The expectation is that the shuttle service will eventually be self-sustaining, Hardy said.

The university studied the bus system operated by Cornell University in upstate Ithaca, N.Y., connecting to its tech center in New York City, which is “quite successful,” Killeen said.

Professor Antoinette Burton, director of the Illinois Program for Research in the Humanities in Urbana, is a strong advocate. She pushed the idea when she served as a presidential fellow in Killeen’s office and the DPI initiative was first being discussed.

She told Killeen the university needed a better transportation system between the campuses to facilitate the kinds of collaboration he envisioned for DPI and the UI system as whole.

She takes the train to Chicago whenever she has university business there, as she doesn’t love highway driving.

But the new shuttle will stop right outside her office and take her directly to the UI Chicago, rather than the train station downtown, she said.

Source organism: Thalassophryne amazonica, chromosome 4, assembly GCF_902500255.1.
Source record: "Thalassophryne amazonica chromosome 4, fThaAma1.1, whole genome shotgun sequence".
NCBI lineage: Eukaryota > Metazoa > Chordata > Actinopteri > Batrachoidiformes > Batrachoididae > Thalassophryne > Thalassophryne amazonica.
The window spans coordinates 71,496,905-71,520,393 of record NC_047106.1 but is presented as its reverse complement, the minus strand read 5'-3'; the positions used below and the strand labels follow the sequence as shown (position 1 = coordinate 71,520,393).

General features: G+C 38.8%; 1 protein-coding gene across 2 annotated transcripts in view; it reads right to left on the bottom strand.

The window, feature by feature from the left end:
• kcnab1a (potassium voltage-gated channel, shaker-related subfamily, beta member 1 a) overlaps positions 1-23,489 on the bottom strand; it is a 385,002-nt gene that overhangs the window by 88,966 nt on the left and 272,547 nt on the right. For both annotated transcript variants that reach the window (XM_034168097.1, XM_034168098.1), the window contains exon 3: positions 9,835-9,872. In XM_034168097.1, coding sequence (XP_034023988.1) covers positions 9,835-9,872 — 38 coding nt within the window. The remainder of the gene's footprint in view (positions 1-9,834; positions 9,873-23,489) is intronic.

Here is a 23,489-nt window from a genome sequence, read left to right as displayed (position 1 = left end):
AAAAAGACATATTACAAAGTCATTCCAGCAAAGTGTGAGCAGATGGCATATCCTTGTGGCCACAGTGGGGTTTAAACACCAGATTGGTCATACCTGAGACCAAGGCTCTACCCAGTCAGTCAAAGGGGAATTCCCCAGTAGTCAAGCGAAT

And the early departure means she can put in a full day of work in Chicago with colleagues; with Amtrak, she can’t get there before 10 a.m.

She can also use the travel time to do work rather than “wasting time traveling. You can do that on Amtrak, too, but somehow the campus-to-campus connectivity feels really convenient and feels like progress, the 21st century,” she said.

Burton said the service should lead to more collaborations between her program and arts and humanities scholars on the other campuses.

“You can Skype, and you can talk on the phone, but knowing you can get on the bus and have a day-long meeting with your colleagues at UIC, I think it just makes all kinds of things imaginable and doable,” she said.

She also hopes it will bring more Chicago faculty members down to “the heartland.” Currently, northbound trips outnumber Chicago-to-Urbana travel by a margin of almost 16-to-1.

Killeen said the six daily bus trips will be “moving billboards” for the UI system, wrapped with ads featuring the “Altogether extraordinary” slogan, the student experience, and DPI and Illinois Innovation Network.

The UI plans an open house to show off the new buses before the service launches.


Julie Wurth is a reporter covering the University of Illinois at The News-Gazette. Her email is jwurth@news-gazette.com, and you can follow her on Twitter (@jawurth).